Over by the National Christmas Tree there is a Santa’s Workshop where children can line up to visit Santa Claus and have a picture taken. I don’t have kids but when I visited Saturday night, the view through the window was a cozy, picturesque scene of a jolly old man smiling as he held wide-eyed children on his lap, and I had to get a photo — which, of course, came out blurry in the dark.
As I was fiddling with my ISO settings an elf-suited girl told me, “You can’t take photos through the window, the flash will just reflect off the glass and distract Mr. Claus.”
“Thanks,” I replied amiably, “I have flash off.”
“Well, you still can’t take photos!” said a man by the exit, bodily moving to block the window. I believe he may have been trying to sound intimidating, but it came out as more obnoxious than anything else. Not wanting to make a scene, I said nothing more, put away my camera, and walked off in a huff.
This is sounding a bit like Union Station’s photography “policy,” isn’t it? Santa’s Workshop at the National Christmas Tree is provided by Underwriters Laboratories, an independent organization (whose Safety At Home site, ironically, encourages you to friend them on Flickr). The workshop sits on National Park ground, and I was exercising what I believe is a First Amendment Right in public space, right in front of the White House, no less.
In retrospect, I should not have allowed myself to be scared away by the hired goons of Underwriters Laboratories. I liked the scene of Santa Claus in the window, and getting a photo of that scene threatened no one’s rights or safety. It’s a sad, sad thing when, at Christmastime, on the very doorstep of the home of those sworn to protect our freedoms, there are some who think they can bully those freedoms away just because they think some people shouldn’t be allowed to preserve a holiday image.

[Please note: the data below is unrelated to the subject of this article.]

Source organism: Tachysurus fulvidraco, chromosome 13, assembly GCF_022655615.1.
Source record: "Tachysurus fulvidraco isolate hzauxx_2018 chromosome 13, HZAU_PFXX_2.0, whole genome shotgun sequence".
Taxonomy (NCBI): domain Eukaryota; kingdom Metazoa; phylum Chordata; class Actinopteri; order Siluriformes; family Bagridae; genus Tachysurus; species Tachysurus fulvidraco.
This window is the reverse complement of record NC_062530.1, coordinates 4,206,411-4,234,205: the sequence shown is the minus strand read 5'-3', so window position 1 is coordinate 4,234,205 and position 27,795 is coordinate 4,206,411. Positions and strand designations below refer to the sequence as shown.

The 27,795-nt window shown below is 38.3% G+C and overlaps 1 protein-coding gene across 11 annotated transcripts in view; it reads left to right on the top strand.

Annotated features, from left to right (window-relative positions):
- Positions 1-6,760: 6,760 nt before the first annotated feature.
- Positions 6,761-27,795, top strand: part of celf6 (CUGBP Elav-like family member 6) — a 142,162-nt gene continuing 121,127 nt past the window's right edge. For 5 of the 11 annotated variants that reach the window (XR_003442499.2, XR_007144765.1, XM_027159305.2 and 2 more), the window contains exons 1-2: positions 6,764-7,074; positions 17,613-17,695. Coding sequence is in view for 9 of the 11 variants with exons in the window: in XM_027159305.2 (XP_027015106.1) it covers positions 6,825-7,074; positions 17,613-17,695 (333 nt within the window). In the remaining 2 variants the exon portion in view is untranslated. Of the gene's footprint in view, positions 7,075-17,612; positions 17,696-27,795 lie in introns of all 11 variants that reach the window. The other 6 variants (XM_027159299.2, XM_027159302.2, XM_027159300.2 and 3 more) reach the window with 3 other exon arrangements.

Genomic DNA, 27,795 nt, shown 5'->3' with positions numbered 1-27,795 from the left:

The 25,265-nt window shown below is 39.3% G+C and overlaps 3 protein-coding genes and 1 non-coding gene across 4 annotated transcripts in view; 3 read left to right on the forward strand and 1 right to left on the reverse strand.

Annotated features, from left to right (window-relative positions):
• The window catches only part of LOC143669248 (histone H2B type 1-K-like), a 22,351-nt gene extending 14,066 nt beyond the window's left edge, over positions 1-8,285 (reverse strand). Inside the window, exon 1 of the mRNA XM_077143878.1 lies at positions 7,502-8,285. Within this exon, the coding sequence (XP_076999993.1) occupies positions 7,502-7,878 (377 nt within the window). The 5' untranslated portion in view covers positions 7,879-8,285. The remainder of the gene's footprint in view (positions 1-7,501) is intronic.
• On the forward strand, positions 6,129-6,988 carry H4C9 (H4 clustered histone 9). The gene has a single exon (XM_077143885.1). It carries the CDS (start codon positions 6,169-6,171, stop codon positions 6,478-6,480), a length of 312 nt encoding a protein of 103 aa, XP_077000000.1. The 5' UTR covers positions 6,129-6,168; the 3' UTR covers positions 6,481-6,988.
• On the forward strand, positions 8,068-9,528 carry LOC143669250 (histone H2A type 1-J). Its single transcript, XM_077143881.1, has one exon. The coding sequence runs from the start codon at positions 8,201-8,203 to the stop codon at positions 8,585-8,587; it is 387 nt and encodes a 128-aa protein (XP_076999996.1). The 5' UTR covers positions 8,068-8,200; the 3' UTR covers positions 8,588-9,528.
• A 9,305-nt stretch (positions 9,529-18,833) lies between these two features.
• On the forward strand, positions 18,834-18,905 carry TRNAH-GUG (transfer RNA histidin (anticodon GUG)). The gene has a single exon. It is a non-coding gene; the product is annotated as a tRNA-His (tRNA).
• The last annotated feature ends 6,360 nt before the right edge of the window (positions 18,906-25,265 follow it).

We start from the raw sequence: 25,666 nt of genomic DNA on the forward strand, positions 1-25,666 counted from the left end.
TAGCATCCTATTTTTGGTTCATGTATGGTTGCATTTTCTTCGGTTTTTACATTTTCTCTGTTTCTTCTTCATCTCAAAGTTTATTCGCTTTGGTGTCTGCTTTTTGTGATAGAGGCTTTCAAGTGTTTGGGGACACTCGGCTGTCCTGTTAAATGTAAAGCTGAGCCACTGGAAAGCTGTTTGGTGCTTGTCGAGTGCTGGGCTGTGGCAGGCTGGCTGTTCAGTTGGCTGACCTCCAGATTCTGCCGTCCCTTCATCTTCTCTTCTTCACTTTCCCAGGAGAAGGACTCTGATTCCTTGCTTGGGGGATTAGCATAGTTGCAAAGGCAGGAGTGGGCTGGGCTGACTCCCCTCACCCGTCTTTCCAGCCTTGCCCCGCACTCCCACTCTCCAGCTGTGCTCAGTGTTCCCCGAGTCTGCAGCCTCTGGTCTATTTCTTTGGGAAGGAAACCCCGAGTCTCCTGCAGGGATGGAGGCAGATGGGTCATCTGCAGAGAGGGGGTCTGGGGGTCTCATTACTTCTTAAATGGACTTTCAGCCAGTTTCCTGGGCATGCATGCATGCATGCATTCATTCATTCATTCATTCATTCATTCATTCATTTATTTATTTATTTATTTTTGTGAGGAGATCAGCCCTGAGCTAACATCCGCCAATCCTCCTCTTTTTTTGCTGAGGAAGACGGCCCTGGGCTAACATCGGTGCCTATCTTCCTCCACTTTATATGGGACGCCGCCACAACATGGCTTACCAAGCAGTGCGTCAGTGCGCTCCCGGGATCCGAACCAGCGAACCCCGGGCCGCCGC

Update: I love Twitter. A response from UL’s Safety at Home: Really sorry to hear you had that experience, we will check into the policies at Santa’s workshop. Not sure whether that’s a yes or no from them on photos in public places, but at least we know they’re listening. (Have I mentioned I love Twitter? You should add us.)
Update: I received the following more comprehensive reply from UL’s Safety At Home people who run Santa’s Workshop:
We’re sorry to hear that you were disappointed by your experience at Santa’s Workshop.
We have had very few problems or complaints arise, and things have been moving along smoothly. Last a couple of parents complained to the Kodak team when they noticed strangers taking photos of their kids with Santa. They felt their privacy was being compromised. Because of this, the team/elves are asking adults not to take photos of Santa through the Workshop windows. Furthermore, adults taking photographs through the windows create a bottleneck in front of the building and block the large “safety tips” panel on the façade of the building. We think that the “no photo” policy is sound because it allows the families to have a pleasant experience at the Workshop, it keeps the area safe for the visitors and the line moving, and it permits the UL safety tips to be read by the public.
Since the Workshop has proved popular with single adults (or groups of adults without kids), the Workshop staff is allowing adults to tour the structure before 6 PM since the crowd is lighter and they can accommodate the adults without getting in the way of the families. We spoke with the staff today about your comments and emphasize that when they discourage adults from taking photos, they should also welcome them to come back and tour the Workshop/take photos during the day.
Please let us know if you have any other questions or concerns.
-The Safety at Home team